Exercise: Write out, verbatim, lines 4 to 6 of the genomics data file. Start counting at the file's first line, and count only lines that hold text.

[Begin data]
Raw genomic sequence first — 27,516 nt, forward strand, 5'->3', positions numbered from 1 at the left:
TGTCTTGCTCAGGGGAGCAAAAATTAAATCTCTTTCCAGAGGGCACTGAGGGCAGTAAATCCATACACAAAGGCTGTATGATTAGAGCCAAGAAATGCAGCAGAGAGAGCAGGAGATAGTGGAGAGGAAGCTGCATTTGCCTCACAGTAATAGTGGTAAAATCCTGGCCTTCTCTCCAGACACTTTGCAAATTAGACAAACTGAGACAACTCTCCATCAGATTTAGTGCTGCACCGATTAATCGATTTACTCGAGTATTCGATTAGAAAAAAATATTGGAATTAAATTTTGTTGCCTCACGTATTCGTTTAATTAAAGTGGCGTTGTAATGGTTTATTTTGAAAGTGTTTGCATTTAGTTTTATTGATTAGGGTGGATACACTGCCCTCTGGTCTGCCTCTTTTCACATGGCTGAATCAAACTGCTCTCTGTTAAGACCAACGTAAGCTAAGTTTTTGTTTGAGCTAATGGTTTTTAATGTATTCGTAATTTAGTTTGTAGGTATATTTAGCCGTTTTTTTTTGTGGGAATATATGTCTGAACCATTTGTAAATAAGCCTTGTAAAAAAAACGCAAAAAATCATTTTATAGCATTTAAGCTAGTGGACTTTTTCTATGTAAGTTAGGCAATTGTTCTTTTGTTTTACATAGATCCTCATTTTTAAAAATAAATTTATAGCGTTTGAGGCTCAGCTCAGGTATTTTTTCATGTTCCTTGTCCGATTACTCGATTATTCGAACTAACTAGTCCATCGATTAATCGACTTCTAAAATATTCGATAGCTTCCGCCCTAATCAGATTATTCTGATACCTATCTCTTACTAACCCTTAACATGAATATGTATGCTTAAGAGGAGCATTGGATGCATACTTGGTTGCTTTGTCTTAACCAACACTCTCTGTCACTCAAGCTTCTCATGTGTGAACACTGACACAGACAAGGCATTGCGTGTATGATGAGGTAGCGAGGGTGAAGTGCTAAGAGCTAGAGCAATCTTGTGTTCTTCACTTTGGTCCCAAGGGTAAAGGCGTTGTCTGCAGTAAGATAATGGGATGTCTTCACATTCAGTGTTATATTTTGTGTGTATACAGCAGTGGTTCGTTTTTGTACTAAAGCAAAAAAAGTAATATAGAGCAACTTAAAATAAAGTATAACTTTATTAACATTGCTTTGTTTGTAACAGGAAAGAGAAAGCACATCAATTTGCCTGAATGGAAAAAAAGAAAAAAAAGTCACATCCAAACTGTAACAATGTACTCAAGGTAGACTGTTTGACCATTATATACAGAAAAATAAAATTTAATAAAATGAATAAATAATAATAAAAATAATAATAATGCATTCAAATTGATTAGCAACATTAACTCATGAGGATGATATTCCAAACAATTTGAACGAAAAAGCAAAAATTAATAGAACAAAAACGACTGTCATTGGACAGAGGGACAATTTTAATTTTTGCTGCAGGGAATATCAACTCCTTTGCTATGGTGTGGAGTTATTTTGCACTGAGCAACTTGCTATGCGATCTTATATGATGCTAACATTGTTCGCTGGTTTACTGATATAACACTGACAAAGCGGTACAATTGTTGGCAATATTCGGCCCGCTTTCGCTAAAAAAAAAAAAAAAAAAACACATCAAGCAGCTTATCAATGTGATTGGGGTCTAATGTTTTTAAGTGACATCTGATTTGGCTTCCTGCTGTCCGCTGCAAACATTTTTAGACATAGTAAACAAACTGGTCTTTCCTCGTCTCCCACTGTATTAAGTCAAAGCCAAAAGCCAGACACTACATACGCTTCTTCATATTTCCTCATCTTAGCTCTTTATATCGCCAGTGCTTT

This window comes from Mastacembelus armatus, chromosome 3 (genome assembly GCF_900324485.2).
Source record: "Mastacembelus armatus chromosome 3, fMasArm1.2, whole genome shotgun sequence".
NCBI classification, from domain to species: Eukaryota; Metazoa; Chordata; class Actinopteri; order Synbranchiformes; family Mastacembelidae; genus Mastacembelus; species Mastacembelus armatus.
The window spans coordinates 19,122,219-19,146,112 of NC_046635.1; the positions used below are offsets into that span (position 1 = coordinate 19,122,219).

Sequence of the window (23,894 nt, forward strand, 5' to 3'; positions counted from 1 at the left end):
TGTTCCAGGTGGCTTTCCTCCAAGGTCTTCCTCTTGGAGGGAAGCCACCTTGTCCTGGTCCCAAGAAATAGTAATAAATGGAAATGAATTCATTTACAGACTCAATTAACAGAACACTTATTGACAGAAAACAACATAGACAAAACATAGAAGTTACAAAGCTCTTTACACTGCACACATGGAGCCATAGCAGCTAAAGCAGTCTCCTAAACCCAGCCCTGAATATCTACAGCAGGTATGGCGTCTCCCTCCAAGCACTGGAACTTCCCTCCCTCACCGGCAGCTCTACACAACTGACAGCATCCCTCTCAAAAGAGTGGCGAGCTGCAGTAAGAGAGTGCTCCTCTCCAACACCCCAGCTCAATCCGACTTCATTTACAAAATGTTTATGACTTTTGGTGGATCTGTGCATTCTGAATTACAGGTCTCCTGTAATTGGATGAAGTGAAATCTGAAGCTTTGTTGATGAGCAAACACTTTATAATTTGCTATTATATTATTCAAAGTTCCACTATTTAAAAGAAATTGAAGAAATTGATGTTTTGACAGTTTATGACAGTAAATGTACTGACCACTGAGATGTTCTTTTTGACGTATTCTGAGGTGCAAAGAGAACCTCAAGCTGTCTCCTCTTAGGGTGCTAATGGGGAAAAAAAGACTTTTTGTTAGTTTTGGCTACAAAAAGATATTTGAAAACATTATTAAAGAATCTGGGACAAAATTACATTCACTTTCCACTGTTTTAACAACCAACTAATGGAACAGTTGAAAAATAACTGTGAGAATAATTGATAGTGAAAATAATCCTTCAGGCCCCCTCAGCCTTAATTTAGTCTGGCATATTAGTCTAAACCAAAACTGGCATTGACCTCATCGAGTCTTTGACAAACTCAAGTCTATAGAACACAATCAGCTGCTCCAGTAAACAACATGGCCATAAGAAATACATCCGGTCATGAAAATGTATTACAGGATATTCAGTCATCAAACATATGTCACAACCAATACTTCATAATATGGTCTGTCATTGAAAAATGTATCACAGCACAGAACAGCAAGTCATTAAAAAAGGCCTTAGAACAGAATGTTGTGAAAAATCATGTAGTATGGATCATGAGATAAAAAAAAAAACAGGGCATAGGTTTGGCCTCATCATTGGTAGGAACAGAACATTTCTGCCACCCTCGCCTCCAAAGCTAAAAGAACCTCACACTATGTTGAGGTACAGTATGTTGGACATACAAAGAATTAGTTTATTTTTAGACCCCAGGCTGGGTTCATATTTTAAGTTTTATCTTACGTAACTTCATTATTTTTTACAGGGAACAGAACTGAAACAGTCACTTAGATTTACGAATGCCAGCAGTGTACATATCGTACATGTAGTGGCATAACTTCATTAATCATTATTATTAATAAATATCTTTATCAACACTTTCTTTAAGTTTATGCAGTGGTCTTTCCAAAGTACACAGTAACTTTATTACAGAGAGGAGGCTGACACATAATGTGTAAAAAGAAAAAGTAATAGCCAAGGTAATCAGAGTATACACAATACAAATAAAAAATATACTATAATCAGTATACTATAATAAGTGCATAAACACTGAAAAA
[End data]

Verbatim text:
Source record: "Mastacembelus armatus chromosome 3, fMasArm1.2, whole genome shotgun sequence".
NCBI classification, from domain to species: Eukaryota; Metazoa; Chordata; class Actinopteri; order Synbranchiformes; family Mastacembelidae; genus Mastacembelus; species Mastacembelus armatus.
The window spans coordinates 19,122,219-19,146,112 of NC_046635.1; the positions used below are offsets into that span (position 1 = coordinate 19,122,219).